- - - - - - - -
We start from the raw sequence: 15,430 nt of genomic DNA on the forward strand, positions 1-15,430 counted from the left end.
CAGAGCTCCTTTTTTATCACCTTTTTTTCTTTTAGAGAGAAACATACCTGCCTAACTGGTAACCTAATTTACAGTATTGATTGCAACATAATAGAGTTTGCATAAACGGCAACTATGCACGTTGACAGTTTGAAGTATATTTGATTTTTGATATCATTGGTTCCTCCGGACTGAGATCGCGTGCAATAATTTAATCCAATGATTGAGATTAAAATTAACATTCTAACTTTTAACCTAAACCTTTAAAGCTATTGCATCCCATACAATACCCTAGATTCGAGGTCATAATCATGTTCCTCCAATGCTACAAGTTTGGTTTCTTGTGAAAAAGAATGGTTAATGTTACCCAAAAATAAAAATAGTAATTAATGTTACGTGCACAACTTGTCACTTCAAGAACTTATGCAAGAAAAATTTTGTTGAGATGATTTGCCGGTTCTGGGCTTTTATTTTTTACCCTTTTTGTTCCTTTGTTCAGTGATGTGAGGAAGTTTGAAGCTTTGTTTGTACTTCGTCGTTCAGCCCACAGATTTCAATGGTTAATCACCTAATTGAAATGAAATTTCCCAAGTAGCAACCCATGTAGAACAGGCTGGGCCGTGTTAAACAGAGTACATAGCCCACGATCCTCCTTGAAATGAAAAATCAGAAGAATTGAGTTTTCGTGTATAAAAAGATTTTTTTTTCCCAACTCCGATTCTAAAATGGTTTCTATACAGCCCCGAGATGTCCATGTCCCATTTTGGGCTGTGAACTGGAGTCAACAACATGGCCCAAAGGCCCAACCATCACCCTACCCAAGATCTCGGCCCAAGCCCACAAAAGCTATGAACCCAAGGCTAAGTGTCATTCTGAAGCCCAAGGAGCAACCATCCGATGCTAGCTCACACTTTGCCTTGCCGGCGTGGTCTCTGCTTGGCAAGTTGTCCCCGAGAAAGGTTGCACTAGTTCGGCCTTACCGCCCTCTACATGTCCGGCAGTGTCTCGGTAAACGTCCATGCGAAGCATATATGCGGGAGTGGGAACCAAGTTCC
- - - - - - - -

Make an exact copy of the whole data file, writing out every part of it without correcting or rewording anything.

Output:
We start from the raw sequence: 15,430 nt of genomic DNA on the forward strand, positions 1-15,430 counted from the left end.
CAGAGCTCCTTTTTTATCACCTTTTTTTCTTTTAGAGAGAAACATACCTGCCTAACTGGTAACCTAATTTACAGTATTGATTGCAACATAATAGAGTTTGCATAAACGGCAACTATGCACGTTGACAGTTTGAAGTATATTTGATTTTTGATATCATTGGTTCCTCCGGACTGAGATCGCGTGCAATAATTTAATCCAATGATTGAGATTAAAATTAACATTCTAACTTTTAACCTAAACCTTTAAAGCTATTGCATCCCATACAATACCCTAGATTCGAGGTCATAATCATGTTCCTCCAATGCTACAAGTTTGGTTTCTTGTGAAAAAGAATGGTTAATGTTACCCAAAAATAAAAATAGTAATTAATGTTACGTGCACAACTTGTCACTTCAAGAACTTATGCAAGAAAAATTTTGTTGAGATGATTTGCCGGTTCTGGGCTTTTATTTTTTACCCTTTTTGTTCCTTTGTTCAGTGATGTGAGGAAGTTTGAAGCTTTGTTTGTACTTCGTCGTTCAGCCCACAGATTTCAATGGTTAATCACCTAATTGAAATGAAATTTCCCAAGTAGCAACCCATGTAGAACAGGCTGGGCCGTGTTAAACAGAGTACATAGCCCACGATCCTCCTTGAAATGAAAAATCAGAAGAATTGAGTTTTCGTGTATAAAAAGATTTTTTTTTCCCAACTCCGATTCTAAAATGGTTTCTATACAGCCCCGAGATGTCCATGTCCCATTTTGGGCTGTGAACTGGAGTCAACAACATGGCCCAAAGGCCCAACCATCACCCTACCCAAGATCTCGGCCCAAGCCCACAAAAGCTATGAACCCAAGGCTAAGTGTCATTCTGAAGCCCAAGGAGCAACCATCCGATGCTAGCTCACACTTTGCCTTGCCGGCGTGGTCTCTGCTTGGCAAGTTGTCCCCGAGAAAGGTTGCACTAGTTCGGCCTTACCGCCCTCTACATGTCCGGCAGTGTCTCGGTAAACGTCCATGCGAAGCATATATGCGGGAGTGGGAACCAAGTTCC